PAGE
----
From the Desk of Admiral Kendra Cassidy
It occurred to me, somewhat belatedly, that I’ve spent the past however many weeks talking about my extended family, the people who I’ve become close to in my mumble-mumble years leading the Federation, but I haven’t mentioned Aiyana. I mean, she is my wife, after all; I’ve known her all my life, or at least near enough, so I have all these great stories to tell but haven’t shared any of them!
She was born three weeks before me, a fact that she has never let me forget. Frankly I don’t think that’s fair; after all, it’s not like either of us had any control over our birthdays, but you try reasoning with her on it! Whenever she and I disagree about something, and she can’t convince me through logic, she pulls out the “I’m older than you” card as a last resort.
It’s also not fair that she ended up almost ten centimeters taller than me, has the most beautiful, silky, long auburn hair, or pale, ice-blue eyes that still pull me in to their crystalline depths.
Totally not fair.
Of course, she also had to deal with her parents, and they were challenging. Okay, I’m going to have to explain this.
We all lived in the Northern Imperium. That was good, in some ways, but bad in a bunch of ways. The Daley Family ruled, rules, the Imperium pretty strictly. They don’t take well to challenges to their authority, in any form, and that includes protests. Well, when her parents were younger, they were involved in the student protests back in the 60s and early 70s. Nothing happened to them, overtly, but their names were taken by the Imperial Internal Affairs Bureau.
After they married they applied for visas for their honeymoon and were denied permission to leave. That was the first they knew of the problems they had, but it wasn’t the last.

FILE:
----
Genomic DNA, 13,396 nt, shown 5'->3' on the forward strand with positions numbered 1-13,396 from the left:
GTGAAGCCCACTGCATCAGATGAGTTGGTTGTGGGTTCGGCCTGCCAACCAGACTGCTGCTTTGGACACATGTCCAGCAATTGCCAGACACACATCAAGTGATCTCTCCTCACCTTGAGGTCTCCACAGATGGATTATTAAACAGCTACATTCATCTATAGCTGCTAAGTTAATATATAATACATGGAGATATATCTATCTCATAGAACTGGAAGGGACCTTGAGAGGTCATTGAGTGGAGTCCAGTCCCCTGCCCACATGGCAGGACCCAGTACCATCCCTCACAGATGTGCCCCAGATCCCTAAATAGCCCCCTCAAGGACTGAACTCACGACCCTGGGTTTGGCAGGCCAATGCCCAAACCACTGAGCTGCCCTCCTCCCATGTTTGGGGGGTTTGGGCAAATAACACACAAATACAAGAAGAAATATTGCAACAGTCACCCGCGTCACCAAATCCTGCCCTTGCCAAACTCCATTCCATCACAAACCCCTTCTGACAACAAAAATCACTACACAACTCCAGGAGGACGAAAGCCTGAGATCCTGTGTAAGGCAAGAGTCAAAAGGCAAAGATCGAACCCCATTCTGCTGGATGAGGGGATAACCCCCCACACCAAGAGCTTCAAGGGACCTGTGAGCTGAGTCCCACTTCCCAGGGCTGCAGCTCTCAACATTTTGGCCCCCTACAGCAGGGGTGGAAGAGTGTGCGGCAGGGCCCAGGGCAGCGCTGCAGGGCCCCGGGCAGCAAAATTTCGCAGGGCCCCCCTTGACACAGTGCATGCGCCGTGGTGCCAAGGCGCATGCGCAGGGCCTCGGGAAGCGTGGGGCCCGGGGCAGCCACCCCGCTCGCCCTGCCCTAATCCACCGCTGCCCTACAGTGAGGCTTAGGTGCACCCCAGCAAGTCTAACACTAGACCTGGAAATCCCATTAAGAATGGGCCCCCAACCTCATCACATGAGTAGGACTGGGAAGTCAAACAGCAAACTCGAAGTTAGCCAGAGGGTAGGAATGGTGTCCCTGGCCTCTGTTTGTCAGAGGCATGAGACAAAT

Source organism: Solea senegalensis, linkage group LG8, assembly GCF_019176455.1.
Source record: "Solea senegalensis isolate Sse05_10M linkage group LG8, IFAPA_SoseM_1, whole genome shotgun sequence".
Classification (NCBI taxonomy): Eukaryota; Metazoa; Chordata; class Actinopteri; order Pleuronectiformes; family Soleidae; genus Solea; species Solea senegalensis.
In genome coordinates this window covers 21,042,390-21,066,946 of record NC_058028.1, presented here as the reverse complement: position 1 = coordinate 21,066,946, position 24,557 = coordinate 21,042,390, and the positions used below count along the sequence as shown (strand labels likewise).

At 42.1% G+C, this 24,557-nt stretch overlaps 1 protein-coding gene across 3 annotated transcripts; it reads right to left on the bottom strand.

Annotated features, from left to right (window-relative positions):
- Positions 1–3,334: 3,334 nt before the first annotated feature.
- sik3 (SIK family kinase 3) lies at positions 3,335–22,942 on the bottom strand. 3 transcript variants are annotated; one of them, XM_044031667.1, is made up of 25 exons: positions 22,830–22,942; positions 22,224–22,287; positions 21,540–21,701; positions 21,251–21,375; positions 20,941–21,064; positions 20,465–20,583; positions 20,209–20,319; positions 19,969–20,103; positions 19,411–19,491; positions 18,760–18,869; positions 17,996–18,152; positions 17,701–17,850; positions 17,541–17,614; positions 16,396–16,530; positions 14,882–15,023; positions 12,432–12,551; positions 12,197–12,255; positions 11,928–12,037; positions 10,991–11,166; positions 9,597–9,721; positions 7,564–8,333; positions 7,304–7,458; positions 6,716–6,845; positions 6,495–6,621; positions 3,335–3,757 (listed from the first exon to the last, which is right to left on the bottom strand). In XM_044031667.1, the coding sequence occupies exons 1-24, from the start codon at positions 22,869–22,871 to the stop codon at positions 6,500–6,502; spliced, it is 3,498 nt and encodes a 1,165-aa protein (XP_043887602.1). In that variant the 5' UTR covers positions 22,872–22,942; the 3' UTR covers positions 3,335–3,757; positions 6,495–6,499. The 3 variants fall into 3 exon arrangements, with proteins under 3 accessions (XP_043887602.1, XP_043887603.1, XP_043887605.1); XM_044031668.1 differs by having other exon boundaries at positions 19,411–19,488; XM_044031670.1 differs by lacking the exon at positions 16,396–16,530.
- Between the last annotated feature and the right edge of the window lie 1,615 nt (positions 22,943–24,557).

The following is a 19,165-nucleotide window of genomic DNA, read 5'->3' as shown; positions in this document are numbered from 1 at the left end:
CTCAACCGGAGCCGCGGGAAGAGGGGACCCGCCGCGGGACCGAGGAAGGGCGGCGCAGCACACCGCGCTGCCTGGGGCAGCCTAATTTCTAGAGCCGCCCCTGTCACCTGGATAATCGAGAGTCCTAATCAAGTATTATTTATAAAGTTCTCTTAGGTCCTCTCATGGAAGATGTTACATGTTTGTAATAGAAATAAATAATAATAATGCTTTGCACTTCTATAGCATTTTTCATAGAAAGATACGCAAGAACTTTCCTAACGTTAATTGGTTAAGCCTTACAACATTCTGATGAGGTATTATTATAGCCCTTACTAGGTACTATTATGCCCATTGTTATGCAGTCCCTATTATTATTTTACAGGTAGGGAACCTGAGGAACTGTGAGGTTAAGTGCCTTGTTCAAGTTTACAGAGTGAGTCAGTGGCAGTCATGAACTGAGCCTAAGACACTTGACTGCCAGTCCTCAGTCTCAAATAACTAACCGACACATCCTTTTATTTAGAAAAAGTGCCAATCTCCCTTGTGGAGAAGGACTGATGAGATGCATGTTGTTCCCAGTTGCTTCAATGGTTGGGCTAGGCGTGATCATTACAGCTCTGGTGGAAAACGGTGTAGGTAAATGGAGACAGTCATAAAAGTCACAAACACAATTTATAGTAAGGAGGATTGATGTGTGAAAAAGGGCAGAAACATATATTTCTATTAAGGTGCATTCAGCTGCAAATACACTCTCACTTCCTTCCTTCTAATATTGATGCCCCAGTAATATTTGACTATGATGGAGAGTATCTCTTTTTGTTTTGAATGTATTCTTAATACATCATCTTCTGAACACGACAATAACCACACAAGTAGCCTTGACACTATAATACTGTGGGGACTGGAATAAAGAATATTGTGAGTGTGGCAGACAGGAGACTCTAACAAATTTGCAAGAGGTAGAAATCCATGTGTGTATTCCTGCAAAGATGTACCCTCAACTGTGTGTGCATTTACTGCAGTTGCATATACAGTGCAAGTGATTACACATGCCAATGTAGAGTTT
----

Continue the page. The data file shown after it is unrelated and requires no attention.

Anyways, not about them. About Aiyana.
You know, I don’t know anyone who calls her Aiyana. It’s a beautiful name, and one of my favorite things about her, but even I don’t call her Aiyana. I think I’ve called her that maybe a couple dozen times in our lives, and that includes when I proposed to her and our wedding.
She was born brilliant. I am utterly convinced of that. That was a blessing and a curse. Cass was so bored in our classes at school, the ones we shared, because she just absorbed all the information the teachers were trying to pour into us, when she wasn’t telling them they were wrong! And I hated it, because every afternoon she would go off to the advanced classes and do stuff and leave me behind.
Made me work harder, because on the way home she was always so happy and bubbly and excited about what she had learned that day, and none of it made sense to me because she was doing things I wouldn’t get to for years but it didn’t matter.
Anyways, enough of this for now. I’ll do another bit next week.
Kendra Cassidy, Admiral (ret)
Just a note from Adam: if you have a request to learn more about someone Kendra knows, drop her a line!